Document Detail

Information processing of food cues in overweight and normal weight adolescents.
MedLine Citation:
PMID:  17456287     Owner:  NLM     Status:  MEDLINE    
OBJECTIVES: Based on cognitive theory (CT), the aim of this study is to investigate the cognitive processing of food cues in clinically overweight adolescents. DESIGN: An experimental design with performance-based measures. METHODS: Eighty-seven (45 overweight, 42 normal weight) adolescents between the ages of 12 and 18 years were examined. All completed an imbedded word task (IWT), containing high caloric food words and matched control words, as a measure of attention interference. A free-recall task was used to detect explicit memory biases. To study the effects of cognitive avoidance, participants were instructed to suppress thoughts about food or merely to monitor them, prior to completing the IWT and memory task. RESULTS: No evidence was found for interference in the attention processing of food cues. Also, no effects of thought suppression were found. However, consistent with hypotheses, the overweight adolescents did show an explicit memory bias for food stimuli, not due to a more general negative evaluation of food words. CONCLUSIONS: The results provide at least partial support for the applicability of CT to adolescent obesity. The study was the first to reveal a memory bias for high caloric food cues in overweight youngsters, which may well reflect a later-stage activation of food-related schemata. These may play a role in food-related preoccupations and overeating. The existence of an early-stage attention bias is less clear and requires further investigation.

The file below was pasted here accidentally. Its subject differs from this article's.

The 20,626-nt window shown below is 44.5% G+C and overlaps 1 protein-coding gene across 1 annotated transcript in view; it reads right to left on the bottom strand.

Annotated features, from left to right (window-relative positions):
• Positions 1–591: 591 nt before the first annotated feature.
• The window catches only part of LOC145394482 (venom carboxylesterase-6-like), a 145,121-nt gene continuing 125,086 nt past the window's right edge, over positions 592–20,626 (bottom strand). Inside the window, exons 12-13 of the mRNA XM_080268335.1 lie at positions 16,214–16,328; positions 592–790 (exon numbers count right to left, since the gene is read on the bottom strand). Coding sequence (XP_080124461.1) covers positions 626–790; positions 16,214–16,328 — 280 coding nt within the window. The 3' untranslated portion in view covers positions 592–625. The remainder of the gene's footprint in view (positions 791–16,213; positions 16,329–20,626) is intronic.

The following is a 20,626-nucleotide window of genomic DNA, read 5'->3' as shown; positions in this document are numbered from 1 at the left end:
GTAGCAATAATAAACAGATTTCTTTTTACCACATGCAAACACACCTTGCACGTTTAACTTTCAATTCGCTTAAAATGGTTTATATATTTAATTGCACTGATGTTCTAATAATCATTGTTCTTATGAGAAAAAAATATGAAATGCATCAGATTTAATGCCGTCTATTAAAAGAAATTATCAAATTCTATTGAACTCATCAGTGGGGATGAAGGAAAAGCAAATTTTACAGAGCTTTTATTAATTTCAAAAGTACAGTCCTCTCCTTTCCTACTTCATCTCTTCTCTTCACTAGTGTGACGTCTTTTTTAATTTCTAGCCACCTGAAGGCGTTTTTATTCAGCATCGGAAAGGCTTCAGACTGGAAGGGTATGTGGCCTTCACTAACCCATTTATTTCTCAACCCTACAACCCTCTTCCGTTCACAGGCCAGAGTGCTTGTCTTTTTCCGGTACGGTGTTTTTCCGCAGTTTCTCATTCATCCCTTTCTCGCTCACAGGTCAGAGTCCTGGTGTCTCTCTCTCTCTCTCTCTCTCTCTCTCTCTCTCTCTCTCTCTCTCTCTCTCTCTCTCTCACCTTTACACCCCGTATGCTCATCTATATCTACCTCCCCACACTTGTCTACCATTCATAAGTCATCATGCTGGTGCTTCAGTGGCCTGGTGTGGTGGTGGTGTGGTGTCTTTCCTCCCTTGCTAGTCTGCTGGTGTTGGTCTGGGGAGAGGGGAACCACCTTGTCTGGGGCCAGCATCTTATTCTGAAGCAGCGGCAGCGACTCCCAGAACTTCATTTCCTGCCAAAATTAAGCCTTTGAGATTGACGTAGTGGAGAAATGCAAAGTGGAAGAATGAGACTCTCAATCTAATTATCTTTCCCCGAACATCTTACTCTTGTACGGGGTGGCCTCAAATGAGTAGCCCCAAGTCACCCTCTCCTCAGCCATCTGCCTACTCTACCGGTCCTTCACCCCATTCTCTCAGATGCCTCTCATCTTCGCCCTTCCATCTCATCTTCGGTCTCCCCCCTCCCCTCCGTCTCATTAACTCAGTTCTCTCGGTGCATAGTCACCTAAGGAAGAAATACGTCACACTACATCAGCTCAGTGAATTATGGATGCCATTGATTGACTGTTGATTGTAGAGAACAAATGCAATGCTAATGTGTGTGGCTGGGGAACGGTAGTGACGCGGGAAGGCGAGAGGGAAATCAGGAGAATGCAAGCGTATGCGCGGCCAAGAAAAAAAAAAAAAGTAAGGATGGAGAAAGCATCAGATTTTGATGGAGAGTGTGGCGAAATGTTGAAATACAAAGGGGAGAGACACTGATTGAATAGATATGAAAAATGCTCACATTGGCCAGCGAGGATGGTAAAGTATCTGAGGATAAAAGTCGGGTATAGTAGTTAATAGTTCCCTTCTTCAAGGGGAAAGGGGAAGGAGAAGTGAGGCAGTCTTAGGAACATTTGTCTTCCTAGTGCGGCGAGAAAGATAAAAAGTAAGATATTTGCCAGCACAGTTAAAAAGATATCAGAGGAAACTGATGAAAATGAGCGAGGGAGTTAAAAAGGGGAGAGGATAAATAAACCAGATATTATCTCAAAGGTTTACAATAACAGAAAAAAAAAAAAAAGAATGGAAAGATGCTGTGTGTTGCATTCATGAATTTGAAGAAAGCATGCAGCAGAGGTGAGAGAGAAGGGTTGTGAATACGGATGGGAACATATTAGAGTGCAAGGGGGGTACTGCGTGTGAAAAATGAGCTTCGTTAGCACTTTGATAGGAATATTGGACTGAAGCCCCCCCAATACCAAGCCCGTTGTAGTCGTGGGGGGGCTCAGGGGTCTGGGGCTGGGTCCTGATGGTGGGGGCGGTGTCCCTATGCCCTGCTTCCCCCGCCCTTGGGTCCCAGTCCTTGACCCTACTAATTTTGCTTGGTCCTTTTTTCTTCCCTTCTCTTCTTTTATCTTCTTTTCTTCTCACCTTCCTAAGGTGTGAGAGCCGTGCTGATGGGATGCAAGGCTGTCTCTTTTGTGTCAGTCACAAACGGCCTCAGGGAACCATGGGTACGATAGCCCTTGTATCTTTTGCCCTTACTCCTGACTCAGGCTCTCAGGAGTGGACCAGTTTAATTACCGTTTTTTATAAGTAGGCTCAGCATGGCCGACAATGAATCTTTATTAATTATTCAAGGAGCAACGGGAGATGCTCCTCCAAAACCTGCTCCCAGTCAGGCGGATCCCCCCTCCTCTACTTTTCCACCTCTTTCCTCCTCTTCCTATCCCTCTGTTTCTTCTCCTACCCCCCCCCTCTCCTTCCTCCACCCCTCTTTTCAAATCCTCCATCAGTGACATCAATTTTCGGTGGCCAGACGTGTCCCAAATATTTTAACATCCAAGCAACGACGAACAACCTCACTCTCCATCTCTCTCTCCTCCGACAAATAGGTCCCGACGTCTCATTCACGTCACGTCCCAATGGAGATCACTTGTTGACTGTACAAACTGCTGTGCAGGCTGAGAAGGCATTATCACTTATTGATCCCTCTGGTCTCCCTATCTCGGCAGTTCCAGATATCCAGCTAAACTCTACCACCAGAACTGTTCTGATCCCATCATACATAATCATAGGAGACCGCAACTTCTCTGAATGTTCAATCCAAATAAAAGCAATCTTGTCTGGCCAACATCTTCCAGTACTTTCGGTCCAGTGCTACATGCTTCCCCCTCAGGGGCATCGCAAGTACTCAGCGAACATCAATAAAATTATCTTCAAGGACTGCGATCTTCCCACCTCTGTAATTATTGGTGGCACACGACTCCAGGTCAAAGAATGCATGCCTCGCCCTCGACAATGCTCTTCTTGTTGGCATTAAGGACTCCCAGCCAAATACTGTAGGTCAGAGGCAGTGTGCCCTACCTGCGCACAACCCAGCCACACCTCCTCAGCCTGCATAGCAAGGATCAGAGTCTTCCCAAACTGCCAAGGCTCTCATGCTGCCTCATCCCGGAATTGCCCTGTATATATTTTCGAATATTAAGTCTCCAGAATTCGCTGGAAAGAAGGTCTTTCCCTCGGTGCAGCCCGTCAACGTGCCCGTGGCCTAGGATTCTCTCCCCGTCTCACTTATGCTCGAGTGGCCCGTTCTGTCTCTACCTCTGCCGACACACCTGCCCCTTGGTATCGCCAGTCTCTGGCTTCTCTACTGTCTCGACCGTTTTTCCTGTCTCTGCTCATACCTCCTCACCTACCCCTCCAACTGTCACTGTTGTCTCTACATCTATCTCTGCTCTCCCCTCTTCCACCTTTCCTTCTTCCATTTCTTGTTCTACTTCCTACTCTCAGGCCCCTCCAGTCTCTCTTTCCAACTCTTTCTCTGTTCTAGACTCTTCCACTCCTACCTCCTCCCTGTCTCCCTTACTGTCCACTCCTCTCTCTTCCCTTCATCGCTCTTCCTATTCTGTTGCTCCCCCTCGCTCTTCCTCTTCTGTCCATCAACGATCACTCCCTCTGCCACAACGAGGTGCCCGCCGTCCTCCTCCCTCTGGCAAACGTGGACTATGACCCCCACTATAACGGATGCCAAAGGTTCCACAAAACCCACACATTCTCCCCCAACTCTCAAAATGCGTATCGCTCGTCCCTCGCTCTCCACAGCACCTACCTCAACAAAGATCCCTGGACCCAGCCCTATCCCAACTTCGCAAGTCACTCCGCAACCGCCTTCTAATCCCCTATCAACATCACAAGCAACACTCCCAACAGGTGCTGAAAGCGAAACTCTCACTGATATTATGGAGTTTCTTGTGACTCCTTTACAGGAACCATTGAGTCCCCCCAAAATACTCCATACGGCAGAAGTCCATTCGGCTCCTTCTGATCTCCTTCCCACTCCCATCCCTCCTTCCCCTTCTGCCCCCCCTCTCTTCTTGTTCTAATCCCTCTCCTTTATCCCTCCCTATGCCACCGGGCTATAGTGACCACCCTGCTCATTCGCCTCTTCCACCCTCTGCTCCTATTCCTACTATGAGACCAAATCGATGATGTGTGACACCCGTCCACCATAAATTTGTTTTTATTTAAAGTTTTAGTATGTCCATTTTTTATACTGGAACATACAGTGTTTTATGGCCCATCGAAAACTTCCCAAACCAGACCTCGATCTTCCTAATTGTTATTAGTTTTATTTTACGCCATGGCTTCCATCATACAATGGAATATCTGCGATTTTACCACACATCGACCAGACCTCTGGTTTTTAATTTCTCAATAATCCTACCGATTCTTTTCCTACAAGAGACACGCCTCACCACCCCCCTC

Barbara Soetens; Caroline Braet
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Publication Detail:
Type:  Journal Article; Randomized Controlled Trial; Research Support, Non-U.S. Gov't    
Journal Detail:
Title:  British journal of health psychology     Volume:  12     ISSN:  1359-107X     ISO Abbreviation:  Br J Health Psychol     Publication Date:  2007 May 
Date Detail:
Created Date:  2007-04-25     Completed Date:  2007-06-29     Revised Date:  -    
Medline Journal Info:
Nlm Unique ID:  9605409     Medline TA:  Br J Health Psychol     Country:  England    
Other Details:
Languages:  eng     Pagination:  285-304     Citation Subset:  IM    
Department of Developmental, Personality and Social Psychology, Ghent University, Belgium.
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MeSH Terms
Analysis of Variance
Feeding Behavior / psychology*
Matched-Pair Analysis
Obesity / psychology*
Psychological Theory

From MEDLINE®/PubMed®, a database of the U.S. National Library of Medicine

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